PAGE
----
Whitney Field will keep its namesake

Zoe Greszler • Jul 15, 2019 at 10:00 PM

Whitney Field is moving along in its three-phase construction project, while Norwalk City Schools eyes the possibility of a fourth phase. 

Fundraising for the third phase is coming along well, director of operations Corey Ream said at Tuesday’s meeting. Ream said he was “pretty sure” he knew who the top donor would be. However, he couldn’t release the name of the company or figures since the information wasn’t official.

When asked if the school board had a figure on how much this portion of the project — which will result in a new turf for the field — would cost, Superintendent George Fisk said it will depend on which company is hired, a factor which hasn’t been decided yet. Fisk said the committee hopes to “be close to an answer” in the next couple weeks after finishing some research.

“Because we haven’t hired a turf company yet, that will determine the final cost,” Fisk said. “It can range anywhere from $500,000 and $900,000 — $500,000 could be like bare bones, while $900,000 could be getting every option that’s available; so it will just depend.”

Regardless of which of the companies the district goes with, Ream said they hope to have the team playing on a newly turfed field in time for the 2020 football season. He said they hope to be able to begin the project right after the upcoming season ends.  

The new visitors’ bleachers should be ready in time for this fall’s football season. Concrete was poured and prep-work finished this week to make way for the actual installation process. 

When it came to naming rights, or any areas of the field, board member John Lendrum recommended more research before anything hard and fast was set in stone.

“I think we need to check on naming rights — legally — and in what’s good for community,” he said, adding that he didn’t want to see the Whitney Field name disappear from the center.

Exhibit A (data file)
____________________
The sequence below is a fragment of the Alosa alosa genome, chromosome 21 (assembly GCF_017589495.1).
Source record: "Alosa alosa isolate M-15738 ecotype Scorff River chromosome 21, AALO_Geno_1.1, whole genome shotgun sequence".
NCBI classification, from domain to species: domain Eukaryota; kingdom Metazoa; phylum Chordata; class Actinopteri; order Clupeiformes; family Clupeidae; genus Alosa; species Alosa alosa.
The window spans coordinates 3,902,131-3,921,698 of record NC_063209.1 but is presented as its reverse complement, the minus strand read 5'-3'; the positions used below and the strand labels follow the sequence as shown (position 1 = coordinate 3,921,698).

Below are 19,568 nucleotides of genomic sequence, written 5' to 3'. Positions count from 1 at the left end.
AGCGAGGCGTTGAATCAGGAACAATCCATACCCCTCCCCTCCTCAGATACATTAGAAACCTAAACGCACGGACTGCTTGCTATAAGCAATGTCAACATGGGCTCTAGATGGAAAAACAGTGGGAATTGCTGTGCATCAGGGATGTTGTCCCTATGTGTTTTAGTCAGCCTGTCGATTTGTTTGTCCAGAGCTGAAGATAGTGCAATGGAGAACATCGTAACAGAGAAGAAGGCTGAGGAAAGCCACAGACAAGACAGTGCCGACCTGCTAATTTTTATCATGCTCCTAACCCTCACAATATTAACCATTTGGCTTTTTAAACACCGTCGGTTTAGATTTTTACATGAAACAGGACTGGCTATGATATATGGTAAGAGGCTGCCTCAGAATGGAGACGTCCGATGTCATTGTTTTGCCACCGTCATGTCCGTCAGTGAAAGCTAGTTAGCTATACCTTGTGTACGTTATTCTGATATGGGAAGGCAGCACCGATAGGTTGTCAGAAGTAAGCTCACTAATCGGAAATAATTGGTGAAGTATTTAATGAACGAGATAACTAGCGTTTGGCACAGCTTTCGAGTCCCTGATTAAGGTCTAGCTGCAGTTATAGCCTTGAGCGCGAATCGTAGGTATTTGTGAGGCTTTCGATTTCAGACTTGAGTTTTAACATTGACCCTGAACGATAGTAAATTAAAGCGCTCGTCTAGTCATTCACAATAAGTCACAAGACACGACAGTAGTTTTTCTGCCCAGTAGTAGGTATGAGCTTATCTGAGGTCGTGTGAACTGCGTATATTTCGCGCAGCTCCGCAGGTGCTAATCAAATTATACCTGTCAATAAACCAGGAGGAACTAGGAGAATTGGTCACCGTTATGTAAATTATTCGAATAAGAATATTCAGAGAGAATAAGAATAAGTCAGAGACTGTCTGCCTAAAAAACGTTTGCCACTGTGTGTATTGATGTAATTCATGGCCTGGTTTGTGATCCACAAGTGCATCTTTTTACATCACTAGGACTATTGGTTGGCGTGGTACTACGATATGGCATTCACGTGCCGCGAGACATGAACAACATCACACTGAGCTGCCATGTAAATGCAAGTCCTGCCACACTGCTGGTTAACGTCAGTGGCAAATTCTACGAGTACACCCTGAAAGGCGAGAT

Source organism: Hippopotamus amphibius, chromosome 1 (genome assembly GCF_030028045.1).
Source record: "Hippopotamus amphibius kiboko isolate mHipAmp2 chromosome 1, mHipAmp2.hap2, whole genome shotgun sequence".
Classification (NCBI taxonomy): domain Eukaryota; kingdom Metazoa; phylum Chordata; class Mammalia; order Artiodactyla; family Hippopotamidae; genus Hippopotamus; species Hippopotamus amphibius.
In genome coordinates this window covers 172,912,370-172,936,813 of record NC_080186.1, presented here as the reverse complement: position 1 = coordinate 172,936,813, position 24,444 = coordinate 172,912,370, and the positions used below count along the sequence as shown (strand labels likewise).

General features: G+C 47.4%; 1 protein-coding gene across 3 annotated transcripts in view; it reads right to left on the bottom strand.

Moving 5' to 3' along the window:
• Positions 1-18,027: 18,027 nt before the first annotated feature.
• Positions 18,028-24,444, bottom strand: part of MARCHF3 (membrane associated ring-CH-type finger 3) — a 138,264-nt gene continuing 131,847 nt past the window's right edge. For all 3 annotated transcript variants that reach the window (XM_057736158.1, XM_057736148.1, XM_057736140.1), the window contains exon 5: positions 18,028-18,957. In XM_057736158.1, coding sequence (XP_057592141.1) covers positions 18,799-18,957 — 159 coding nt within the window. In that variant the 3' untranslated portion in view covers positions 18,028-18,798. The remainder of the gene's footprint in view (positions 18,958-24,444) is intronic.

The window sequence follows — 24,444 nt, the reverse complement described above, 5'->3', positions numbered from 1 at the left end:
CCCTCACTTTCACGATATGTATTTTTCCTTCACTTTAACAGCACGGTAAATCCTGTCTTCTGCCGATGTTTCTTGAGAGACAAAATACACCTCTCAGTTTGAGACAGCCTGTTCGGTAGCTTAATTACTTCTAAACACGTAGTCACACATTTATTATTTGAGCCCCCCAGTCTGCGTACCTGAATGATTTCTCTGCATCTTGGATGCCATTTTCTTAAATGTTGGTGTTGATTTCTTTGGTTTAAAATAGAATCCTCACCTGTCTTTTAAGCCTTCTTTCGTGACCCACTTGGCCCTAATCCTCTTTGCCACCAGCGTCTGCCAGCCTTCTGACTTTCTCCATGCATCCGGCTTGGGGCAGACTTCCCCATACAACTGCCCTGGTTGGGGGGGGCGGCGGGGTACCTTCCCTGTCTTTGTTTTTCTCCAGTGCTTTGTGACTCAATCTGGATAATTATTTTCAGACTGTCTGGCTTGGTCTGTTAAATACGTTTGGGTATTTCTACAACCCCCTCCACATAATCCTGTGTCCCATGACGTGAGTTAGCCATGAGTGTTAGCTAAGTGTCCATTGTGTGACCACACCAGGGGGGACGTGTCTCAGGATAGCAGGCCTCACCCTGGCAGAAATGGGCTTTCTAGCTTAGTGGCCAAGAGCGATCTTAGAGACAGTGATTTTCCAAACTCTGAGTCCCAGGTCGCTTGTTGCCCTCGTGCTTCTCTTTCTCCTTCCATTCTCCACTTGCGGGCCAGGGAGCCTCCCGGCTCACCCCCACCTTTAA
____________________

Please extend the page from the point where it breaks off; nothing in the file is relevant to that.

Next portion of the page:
Fisk reassured Lendrum that wasn’t the committee’s intent. 

“No, we don’t want to lose the tradition and meaning behind the field,” Fisk added. 

Instead, Ream said he’s seen other districts simply have several areas of a field that give recognition to those who support the school project the most. 

Finishing Phase III with a new turf and resurfacing and updating the track may not be the end of the project, as originally planned. The board heard the possibility of a fourth phase being added. 

“Several months ago we hired an architectural design firm to give us a long term vision for Whitney field,” Ream said. “It could accomplish things like redoing the concession stands. We’re probably a little under what we could be for restroom size and the (field’s) front entrance leaves a little to be desired. Phase IV would be kind of like the bells and whistles.”

Lendrum said based on feedback he’s received from the community, he believes a bathroom expansion would be a welcome update.

Because the phase is still preliminary, further details were not immediately available after the meeting.

Dant Clayton, a Louisville, Ky. company, is replacing the visitors bleachers for $118,720, which will be paid through the permanent improvement fund. The board approved the project in March, so it would be complete by the time football season starts.

“We’ve got to raise enough money to do it right,” Fisk told the board Tuesday, referring to the football field and track.

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